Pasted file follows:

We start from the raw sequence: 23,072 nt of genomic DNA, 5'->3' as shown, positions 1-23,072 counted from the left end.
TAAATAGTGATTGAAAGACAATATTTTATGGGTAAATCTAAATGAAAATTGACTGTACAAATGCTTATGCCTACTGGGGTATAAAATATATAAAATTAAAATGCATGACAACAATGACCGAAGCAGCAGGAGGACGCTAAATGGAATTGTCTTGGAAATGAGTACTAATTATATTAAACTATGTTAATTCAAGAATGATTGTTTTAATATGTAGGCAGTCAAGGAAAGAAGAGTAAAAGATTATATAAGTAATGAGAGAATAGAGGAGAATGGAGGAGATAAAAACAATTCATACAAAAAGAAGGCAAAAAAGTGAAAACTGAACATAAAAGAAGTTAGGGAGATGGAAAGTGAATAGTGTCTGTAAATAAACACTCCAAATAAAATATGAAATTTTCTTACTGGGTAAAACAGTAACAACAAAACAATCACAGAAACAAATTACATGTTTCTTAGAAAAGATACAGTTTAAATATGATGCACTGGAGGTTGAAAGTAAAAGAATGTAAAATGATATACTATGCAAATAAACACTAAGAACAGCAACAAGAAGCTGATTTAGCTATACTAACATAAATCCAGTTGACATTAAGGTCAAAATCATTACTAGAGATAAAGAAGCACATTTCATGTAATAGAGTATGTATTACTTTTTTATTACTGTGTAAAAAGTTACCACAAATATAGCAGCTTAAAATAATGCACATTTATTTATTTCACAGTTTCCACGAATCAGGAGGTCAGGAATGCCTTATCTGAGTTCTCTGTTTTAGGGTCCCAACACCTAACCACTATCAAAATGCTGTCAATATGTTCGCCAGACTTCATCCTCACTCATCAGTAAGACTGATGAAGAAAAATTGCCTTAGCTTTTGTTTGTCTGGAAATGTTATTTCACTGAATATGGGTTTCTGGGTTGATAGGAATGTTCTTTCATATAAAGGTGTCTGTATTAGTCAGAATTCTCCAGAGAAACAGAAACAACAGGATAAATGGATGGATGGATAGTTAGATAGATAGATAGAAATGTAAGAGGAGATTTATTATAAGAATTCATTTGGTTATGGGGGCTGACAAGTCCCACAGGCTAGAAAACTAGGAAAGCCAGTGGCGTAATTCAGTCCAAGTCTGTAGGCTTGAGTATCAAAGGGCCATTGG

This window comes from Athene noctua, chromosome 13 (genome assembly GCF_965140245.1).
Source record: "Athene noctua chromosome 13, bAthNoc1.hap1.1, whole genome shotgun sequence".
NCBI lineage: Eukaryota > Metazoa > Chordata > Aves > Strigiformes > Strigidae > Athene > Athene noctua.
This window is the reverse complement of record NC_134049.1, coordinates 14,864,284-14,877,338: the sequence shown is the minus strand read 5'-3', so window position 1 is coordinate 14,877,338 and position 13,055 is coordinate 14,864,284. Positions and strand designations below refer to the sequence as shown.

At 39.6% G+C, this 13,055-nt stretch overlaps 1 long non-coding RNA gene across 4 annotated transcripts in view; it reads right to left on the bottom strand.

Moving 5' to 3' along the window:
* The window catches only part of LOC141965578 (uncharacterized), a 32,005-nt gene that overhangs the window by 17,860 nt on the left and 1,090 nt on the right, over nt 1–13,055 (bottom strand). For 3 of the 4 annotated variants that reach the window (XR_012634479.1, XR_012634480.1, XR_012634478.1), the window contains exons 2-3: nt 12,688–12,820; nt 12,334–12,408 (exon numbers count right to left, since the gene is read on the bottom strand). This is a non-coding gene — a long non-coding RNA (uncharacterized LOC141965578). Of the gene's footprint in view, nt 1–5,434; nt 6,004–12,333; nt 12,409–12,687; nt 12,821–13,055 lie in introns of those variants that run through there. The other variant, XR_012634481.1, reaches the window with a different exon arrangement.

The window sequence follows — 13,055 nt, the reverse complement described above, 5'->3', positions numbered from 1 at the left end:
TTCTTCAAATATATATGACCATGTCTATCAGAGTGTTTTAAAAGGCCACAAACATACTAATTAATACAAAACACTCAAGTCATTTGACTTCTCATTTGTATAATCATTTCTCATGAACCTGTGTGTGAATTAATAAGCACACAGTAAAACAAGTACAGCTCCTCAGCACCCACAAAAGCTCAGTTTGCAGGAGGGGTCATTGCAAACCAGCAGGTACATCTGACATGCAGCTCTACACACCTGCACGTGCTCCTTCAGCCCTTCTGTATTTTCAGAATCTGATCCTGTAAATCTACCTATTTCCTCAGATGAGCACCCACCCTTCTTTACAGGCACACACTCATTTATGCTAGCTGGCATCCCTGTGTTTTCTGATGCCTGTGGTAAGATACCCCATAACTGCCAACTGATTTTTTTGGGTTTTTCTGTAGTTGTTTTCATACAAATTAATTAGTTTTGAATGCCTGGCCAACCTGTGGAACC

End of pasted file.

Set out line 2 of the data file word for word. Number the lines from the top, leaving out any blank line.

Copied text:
TAAATAGTGATTGAAAGACAATATTTTATGGGTAAATCTAAATGAAAATTGACTGTACAAATGCTTATGCCTACTGGGGTATAAAATATATAAAATTAAAATGCATGACAACAATGACCGAAGCAGCAGGAGGACGCTAAATGGAATTGTCTTGGAAATGAGTACTAATTATATTAAACTATGTTAATTCAAGAATGATTGTTTTAATATGTAGGCAGTCAAGGAAAGAAGAGTAAAAGATTATATAAGTAATGAGAGAATAGAGGAGAATGGAGGAGATAAAAACAATTCATACAAAAAGAAGGCAAAAAAGTGAAAACTGAACATAAAAGAAGTTAGGGAGATGGAAAGTGAATAGTGTCTGTAAATAAACACTCCAAATAAAATATGAAATTTTCTTACTGGGTAAAACAGTAACAACAAAACAATCACAGAAACAAATTACATGTTTCTTAGAAAAGATACAGTTTAAATATGATGCACTGGAGGTTGAAAGTAAAAGAATGTAAAATGATATACTATGCAAATAAACACTAAGAACAGCAACAAGAAGCTGATTTAGCTATACTAACATAAATCCAGTTGACATTAAGGTCAAAATCATTACTAGAGATAAAGAAGCACATTTCATGTAATAGAGTATGTATTACTTTTTTATTACTGTGTAAAAAGTTACCACAAATATAGCAGCTTAAAATAATGCACATTTATTTATTTCACAGTTTCCACGAATCAGGAGGTCAGGAATGCCTTATCTGAGTTCTCTGTTTTAGGGTCCCAACACCTAACCACTATCAAAATGCTGTCAATATGTTCGCCAGACTTCATCCTCACTCATCAGTAAGACTGATGAAGAAAAATTGCCTTAGCTTTTGTTTGTCTGGAAATGTTATTTCACTGAATATGGGTTTCTGGGTTGATAGGAATGTTCTTTCATATAAAGGTGTCTGTATTAGTCAGAATTCTCCAGAGAAACAGAAACAACAGGATAAATGGATGGATGGATAGTTAGATAGATAGATAGAAATGTAAGAGGAGATTTATTATAAGAATTCATTTGGTTATGGGGGCTGACAAGTCCCACAGGCTAGAAAACTAGGAAAGCCAGTGGCGTAATTCAGTCCAAGTCTGTAGGCTTGAGTATCAAAGGGCCATTGG